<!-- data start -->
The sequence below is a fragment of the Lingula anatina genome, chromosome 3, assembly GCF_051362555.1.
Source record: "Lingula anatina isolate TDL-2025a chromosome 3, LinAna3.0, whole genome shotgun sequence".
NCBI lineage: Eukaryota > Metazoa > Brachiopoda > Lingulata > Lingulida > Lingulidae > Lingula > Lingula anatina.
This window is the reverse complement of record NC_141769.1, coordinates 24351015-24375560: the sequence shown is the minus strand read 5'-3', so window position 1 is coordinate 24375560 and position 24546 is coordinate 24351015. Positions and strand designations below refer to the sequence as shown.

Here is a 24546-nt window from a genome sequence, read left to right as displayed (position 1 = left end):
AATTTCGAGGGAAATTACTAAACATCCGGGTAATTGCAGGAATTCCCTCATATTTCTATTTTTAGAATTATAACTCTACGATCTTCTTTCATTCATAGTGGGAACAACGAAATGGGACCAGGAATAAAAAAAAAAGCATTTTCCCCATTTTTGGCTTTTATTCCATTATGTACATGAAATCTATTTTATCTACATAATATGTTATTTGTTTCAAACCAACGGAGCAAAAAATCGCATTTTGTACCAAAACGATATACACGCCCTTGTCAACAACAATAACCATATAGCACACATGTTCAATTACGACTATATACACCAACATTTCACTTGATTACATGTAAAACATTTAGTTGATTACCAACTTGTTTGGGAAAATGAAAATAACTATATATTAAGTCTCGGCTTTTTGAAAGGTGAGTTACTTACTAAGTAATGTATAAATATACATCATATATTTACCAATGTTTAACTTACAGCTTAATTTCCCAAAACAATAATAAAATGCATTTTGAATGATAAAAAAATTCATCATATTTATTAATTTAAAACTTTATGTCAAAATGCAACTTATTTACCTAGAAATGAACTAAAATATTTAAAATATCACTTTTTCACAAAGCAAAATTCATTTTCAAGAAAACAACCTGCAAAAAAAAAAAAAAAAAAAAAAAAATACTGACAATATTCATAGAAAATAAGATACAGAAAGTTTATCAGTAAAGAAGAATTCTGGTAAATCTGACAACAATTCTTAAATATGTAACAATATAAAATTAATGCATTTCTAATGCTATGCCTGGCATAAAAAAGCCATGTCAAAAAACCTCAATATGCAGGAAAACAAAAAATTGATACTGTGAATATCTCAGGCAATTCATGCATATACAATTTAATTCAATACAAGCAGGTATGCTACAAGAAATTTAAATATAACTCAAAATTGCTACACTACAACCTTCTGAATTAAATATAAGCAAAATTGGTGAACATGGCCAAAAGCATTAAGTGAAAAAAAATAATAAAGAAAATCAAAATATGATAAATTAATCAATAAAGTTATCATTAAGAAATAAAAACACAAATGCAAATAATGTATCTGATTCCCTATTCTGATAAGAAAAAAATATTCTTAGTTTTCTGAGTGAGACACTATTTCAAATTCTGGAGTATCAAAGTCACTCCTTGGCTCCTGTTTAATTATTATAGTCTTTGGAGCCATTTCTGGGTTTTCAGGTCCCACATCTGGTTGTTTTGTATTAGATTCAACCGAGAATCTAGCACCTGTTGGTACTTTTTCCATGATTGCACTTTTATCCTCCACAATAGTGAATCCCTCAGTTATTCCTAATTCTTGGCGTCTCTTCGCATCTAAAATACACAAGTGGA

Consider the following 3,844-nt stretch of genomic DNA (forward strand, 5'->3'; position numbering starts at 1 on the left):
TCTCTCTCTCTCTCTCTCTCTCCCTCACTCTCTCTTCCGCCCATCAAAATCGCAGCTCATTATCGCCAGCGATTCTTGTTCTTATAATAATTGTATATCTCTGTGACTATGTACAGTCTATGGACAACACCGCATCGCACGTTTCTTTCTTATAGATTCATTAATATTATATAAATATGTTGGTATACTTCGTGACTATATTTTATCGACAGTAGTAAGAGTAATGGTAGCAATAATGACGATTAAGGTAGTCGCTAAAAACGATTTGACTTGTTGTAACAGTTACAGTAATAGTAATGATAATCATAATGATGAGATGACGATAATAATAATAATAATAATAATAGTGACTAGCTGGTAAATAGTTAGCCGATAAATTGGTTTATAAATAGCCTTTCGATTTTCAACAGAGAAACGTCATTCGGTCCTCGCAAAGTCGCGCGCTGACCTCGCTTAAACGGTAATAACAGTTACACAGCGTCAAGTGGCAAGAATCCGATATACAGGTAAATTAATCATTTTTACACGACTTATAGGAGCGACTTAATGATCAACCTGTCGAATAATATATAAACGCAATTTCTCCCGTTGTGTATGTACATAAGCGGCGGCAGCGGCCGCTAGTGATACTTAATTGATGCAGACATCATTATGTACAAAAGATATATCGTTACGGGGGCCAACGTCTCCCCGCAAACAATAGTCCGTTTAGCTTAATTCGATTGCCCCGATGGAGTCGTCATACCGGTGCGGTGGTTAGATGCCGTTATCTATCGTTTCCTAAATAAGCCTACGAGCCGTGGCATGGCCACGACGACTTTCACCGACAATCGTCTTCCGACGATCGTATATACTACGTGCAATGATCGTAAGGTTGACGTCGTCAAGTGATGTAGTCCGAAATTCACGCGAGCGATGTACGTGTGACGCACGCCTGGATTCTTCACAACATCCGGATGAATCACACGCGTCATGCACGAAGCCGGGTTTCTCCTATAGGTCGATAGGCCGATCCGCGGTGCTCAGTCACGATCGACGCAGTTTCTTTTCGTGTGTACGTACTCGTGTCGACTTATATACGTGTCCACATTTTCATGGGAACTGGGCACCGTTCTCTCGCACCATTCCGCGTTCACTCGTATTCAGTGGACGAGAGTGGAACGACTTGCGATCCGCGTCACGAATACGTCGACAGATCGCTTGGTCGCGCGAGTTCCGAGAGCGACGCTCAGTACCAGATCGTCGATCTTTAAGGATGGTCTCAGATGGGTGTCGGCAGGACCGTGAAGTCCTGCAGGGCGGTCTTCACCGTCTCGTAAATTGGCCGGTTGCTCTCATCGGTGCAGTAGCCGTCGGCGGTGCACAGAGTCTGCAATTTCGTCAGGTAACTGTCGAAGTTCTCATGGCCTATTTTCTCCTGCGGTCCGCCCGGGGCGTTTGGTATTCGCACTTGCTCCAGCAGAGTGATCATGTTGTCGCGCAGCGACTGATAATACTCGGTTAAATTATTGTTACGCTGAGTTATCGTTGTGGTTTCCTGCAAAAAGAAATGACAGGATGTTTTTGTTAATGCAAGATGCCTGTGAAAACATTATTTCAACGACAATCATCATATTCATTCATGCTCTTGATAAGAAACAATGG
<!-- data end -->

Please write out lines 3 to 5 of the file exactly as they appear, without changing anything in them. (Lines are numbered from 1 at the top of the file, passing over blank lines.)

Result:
NCBI lineage: Eukaryota > Metazoa > Brachiopoda > Lingulata > Lingulida > Lingulidae > Lingula > Lingula anatina.
This window is the reverse complement of record NC_141769.1, coordinates 24351015-24375560: the sequence shown is the minus strand read 5'-3', so window position 1 is coordinate 24375560 and position 24546 is coordinate 24351015. Positions and strand designations below refer to the sequence as shown.

Here is a 24546-nt window from a genome sequence, read left to right as displayed (position 1 = left end):